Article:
My last few posts have been quite process-heavy, but now I’ve finished my initial research phase and moved on to looking at the material I’ll be able to blog more about individual records. However, you don’t have to wait for my posts to see lots of archive images because there is now a new (and free!) exhibition on display at Library Square.
If you live or work in York you may have spotted that new display panels have appeared both inside and outside York Explore Library Learning Centre. These panels are part of an exhibition celebrating York 800 and the diversity of the archive collections that the City holds.
The great thing about this exhibition is that the content has been selected, researched and written not by archive staff but by a team of 12 volunteers – many of which have never used original archive material before. Working in three teams over six months, the volunteers identified documents and images and wrote the text to interpret it for others. The panels cover three themes, Medieval York, Modern York and the York Mystery Plays which are currently being performed just round the corner in Museum Gardens.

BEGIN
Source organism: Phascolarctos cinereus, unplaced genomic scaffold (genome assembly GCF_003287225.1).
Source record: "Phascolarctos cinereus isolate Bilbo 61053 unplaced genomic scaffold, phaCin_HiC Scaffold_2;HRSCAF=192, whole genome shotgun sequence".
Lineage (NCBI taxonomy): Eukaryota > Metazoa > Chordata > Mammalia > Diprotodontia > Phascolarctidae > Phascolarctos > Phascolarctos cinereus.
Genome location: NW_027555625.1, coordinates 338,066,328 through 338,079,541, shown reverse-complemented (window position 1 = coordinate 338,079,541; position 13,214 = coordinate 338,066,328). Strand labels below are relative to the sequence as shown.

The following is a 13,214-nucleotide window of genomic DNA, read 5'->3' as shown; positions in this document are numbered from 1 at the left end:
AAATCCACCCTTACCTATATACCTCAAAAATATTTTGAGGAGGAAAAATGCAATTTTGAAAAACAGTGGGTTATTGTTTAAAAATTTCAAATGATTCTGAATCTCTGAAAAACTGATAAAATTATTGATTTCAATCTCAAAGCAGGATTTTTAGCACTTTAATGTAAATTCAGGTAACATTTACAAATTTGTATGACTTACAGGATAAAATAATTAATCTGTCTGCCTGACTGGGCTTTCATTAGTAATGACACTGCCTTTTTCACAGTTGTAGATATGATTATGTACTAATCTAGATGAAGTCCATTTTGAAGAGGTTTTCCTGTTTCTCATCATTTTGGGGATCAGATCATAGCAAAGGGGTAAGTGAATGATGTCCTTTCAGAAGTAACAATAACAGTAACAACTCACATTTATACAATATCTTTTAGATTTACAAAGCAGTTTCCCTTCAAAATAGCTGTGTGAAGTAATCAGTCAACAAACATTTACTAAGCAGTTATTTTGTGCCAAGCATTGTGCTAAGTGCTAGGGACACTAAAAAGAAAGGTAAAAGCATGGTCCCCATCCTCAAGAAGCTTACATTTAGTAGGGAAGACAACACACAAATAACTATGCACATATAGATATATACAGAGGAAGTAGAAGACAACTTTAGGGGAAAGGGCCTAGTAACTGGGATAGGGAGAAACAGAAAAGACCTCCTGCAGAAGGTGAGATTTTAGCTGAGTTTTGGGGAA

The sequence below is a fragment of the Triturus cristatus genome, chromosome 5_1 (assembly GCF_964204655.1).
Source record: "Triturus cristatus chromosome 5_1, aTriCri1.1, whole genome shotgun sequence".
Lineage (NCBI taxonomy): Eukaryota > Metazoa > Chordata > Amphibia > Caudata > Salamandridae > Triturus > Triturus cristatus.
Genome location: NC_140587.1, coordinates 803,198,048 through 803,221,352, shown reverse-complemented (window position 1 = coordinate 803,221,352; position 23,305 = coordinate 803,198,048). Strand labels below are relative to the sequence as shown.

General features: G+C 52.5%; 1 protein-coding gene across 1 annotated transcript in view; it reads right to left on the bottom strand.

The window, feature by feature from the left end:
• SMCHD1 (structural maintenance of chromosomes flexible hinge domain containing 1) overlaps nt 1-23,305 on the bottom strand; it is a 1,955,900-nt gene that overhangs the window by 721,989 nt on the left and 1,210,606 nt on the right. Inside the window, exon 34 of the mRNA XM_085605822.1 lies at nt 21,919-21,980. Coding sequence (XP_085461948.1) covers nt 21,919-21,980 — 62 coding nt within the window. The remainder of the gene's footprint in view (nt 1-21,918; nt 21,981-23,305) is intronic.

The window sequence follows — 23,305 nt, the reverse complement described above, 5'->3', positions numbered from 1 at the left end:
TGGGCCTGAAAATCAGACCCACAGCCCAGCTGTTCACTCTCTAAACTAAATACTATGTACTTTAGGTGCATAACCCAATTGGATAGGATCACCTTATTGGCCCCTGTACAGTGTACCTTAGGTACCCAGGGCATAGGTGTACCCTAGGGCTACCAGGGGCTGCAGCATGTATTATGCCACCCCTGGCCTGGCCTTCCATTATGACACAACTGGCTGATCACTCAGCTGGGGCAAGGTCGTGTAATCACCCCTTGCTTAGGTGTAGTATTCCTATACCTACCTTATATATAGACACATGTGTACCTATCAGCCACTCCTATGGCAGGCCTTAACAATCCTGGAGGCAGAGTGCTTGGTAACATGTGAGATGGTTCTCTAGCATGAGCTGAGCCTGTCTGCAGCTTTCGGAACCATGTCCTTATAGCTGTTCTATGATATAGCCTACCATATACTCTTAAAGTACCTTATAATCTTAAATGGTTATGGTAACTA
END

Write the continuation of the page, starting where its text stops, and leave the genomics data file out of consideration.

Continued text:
The exhibition is displayed in a set of beautiful new wooden display panels that were commissioned from a local carpenter’s workshop and funded by Yorventure. They are an investment for the future and will be used for many years to come, enabling us for the first time to put on high-quality exhibitions, and to bring archive content and services at York Explore onto the ground floor in order to reach a wider audience.
The graphic design was also commissioned from a local specialist. He has put together a video which gives a taster of how the exhibition looks, perfect for those of you not based in York or unable to pop in. Look out for Victoria Hoyle in the white dress and pink cardigan, Civic Archivist, who masterminded both the exhibition and the wider City Making History project.
One of the purposes of the exhibition was to showcase the archive collections to library visitors and people passing outside, who might not otherwise have found out about the material. One visitor has already made a discovery – seeing her grandma’s name in a nineteenth-century record shown on one of the pictures, and has contacted us to find out more!
The exhibition will run until late September, as a part of York 800, and can be seen seven days a week. It ties in with the cataloguing project as a taster of how rich the collections are and demonstrates perfectly how anyone can engage with and use the collections – not just specialists or academics.